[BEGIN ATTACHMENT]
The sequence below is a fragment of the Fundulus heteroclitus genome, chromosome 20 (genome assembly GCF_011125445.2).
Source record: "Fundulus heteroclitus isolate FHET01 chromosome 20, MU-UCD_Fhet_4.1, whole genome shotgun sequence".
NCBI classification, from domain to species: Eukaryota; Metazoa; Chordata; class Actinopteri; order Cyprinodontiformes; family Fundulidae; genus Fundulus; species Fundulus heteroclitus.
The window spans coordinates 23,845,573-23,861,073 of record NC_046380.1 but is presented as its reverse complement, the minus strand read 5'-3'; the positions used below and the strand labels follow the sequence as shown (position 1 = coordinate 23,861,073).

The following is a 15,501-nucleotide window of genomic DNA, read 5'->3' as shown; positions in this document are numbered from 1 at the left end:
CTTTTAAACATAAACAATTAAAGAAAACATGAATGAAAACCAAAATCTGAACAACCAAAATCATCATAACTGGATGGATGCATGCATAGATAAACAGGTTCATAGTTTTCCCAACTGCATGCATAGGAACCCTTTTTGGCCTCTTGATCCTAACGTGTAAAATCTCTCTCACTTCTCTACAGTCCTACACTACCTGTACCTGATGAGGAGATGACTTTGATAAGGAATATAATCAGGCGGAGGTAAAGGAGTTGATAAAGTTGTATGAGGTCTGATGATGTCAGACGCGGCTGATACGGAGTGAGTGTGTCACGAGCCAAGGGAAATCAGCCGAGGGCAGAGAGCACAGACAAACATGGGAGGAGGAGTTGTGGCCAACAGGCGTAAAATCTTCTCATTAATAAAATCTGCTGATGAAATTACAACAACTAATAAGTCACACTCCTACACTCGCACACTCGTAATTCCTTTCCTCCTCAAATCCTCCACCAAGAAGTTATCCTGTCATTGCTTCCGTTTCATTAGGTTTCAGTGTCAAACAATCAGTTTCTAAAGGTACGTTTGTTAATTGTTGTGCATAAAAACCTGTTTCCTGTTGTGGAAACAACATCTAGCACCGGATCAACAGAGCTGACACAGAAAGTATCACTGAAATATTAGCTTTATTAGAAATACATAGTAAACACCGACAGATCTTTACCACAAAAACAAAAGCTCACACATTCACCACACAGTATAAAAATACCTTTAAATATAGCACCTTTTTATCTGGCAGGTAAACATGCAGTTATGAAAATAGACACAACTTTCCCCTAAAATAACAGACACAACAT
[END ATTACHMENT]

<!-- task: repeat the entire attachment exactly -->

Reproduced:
The sequence below is a fragment of the Fundulus heteroclitus genome, chromosome 20 (genome assembly GCF_011125445.2).
Source record: "Fundulus heteroclitus isolate FHET01 chromosome 20, MU-UCD_Fhet_4.1, whole genome shotgun sequence".
NCBI classification, from domain to species: Eukaryota; Metazoa; Chordata; class Actinopteri; order Cyprinodontiformes; family Fundulidae; genus Fundulus; species Fundulus heteroclitus.
The window spans coordinates 23,845,573-23,861,073 of record NC_046380.1 but is presented as its reverse complement, the minus strand read 5'-3'; the positions used below and the strand labels follow the sequence as shown (position 1 = coordinate 23,861,073).

The following is a 15,501-nucleotide window of genomic DNA, read 5'->3' as shown; positions in this document are numbered from 1 at the left end:
CTTTTAAACATAAACAATTAAAGAAAACATGAATGAAAACCAAAATCTGAACAACCAAAATCATCATAACTGGATGGATGCATGCATAGATAAACAGGTTCATAGTTTTCCCAACTGCATGCATAGGAACCCTTTTTGGCCTCTTGATCCTAACGTGTAAAATCTCTCTCACTTCTCTACAGTCCTACACTACCTGTACCTGATGAGGAGATGACTTTGATAAGGAATATAATCAGGCGGAGGTAAAGGAGTTGATAAAGTTGTATGAGGTCTGATGATGTCAGACGCGGCTGATACGGAGTGAGTGTGTCACGAGCCAAGGGAAATCAGCCGAGGGCAGAGAGCACAGACAAACATGGGAGGAGGAGTTGTGGCCAACAGGCGTAAAATCTTCTCATTAATAAAATCTGCTGATGAAATTACAACAACTAATAAGTCACACTCCTACACTCGCACACTCGTAATTCCTTTCCTCCTCAAATCCTCCACCAAGAAGTTATCCTGTCATTGCTTCCGTTTCATTAGGTTTCAGTGTCAAACAATCAGTTTCTAAAGGTACGTTTGTTAATTGTTGTGCATAAAAACCTGTTTCCTGTTGTGGAAACAACATCTAGCACCGGATCAACAGAGCTGACACAGAAAGTATCACTGAAATATTAGCTTTATTAGAAATACATAGTAAACACCGACAGATCTTTACCACAAAAACAAAAGCTCACACATTCACCACACAGTATAAAAATACCTTTAAATATAGCACCTTTTTATCTGGCAGGTAAACATGCAGTTATGAAAATAGACACAACTTTCCCCTAAAATAACAGACACAACAT